Of course, philosophers also know quite well about biases, about how hard it is to be persuaded off of their settled position, about white privilege, etc. But, in spite of knowing these things, this knowledge doesn't stop philosophers from acting in exactly these ways. After all, they are just following the arguments (which, of course, are provided to them through their biases and with a psychological block from seeing the other side, which, when combined, add up to a very big difficulty of later appreciating the other side's response, especially when it comes from the oppressed group they are subtly/implicitly attacking. This often leads to anger directed at the victim: "Why didn't you tell me? I would have listened to you." No, you wouldn't have, and it is painful to do this--this very thing I'm doing right now).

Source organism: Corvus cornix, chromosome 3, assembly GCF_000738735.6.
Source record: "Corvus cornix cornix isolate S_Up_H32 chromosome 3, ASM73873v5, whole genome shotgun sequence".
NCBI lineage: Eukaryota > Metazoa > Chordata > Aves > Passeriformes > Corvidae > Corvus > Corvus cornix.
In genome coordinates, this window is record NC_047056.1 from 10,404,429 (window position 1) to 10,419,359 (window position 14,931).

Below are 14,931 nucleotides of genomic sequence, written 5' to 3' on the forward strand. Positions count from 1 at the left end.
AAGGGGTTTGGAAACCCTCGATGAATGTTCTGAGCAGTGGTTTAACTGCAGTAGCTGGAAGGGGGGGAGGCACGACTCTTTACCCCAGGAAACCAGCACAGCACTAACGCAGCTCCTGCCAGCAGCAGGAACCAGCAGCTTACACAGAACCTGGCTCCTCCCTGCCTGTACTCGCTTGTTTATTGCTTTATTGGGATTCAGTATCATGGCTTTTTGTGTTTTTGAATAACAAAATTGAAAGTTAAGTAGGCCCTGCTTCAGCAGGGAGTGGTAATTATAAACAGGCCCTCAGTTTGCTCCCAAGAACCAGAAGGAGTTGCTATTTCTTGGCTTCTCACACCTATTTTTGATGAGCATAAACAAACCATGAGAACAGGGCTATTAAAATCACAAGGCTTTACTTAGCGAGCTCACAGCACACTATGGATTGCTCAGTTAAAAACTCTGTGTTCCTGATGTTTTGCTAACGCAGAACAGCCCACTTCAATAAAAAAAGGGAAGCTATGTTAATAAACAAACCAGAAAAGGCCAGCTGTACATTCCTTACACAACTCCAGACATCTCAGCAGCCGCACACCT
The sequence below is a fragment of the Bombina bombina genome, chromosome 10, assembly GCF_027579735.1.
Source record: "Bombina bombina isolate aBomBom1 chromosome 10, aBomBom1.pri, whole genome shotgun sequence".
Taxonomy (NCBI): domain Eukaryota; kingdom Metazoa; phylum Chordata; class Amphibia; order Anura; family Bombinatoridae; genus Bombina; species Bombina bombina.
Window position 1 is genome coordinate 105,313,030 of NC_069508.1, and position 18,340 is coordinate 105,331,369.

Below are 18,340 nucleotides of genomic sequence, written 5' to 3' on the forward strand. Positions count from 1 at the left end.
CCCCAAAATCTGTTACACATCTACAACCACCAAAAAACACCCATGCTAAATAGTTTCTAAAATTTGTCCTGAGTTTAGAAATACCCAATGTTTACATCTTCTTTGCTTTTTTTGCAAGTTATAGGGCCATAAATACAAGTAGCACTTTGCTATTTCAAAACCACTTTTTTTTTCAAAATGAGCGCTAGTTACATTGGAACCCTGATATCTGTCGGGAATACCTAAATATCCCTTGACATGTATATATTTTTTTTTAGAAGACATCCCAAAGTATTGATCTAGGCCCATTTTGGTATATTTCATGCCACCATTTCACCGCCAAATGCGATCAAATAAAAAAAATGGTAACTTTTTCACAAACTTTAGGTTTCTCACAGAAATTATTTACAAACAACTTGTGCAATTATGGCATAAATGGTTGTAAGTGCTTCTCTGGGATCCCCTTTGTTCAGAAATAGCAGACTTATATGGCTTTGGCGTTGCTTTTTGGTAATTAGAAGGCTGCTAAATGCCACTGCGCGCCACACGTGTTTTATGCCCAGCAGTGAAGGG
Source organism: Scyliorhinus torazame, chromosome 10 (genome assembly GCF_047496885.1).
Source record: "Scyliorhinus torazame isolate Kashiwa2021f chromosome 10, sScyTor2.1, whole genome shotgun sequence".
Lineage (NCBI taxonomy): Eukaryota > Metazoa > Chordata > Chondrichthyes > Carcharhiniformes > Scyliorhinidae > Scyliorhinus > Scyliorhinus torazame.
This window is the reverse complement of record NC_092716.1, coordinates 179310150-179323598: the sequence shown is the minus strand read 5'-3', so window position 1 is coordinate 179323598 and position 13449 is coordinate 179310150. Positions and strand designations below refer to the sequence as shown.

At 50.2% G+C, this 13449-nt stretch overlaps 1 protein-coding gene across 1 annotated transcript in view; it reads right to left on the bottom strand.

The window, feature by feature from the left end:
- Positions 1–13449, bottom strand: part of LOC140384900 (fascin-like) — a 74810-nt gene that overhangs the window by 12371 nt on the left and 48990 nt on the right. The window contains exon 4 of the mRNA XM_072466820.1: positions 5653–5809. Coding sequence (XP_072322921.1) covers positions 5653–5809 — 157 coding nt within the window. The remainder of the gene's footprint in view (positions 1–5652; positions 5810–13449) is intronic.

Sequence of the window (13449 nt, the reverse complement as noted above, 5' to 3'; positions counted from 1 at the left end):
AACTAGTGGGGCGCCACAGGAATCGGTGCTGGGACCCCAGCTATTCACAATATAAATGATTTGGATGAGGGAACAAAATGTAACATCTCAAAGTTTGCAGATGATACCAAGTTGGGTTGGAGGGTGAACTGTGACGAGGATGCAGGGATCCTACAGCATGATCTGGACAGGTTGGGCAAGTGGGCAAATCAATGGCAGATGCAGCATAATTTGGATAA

So, that's my explanation. It could be wrong, of course, but I think I see enough of it to think it is plausible. Of course, regardless of whether my explanation is right, it certainly is going to keep our numbers of students of color, as well as students from other oppressed groups, down if philosophy bloggers are out posting about their random, bigoted thoughts that they just think flow from their arguments. And, of course, these students are right to stay away. These bloggers are not the minority, and this point (philosophers thinking they have the right to follow the argument and just speak their mind) reflects a trend that surely is often repeated behind the veil of classroom doors.
To finish, there's pretty much no way I'm going to respond to comments that try to explain or justify (subtle/liberal/hipster) racist philosophy blogging. If people want to write such comments, I'm not going to delete them, but I'm certainly not going to respond.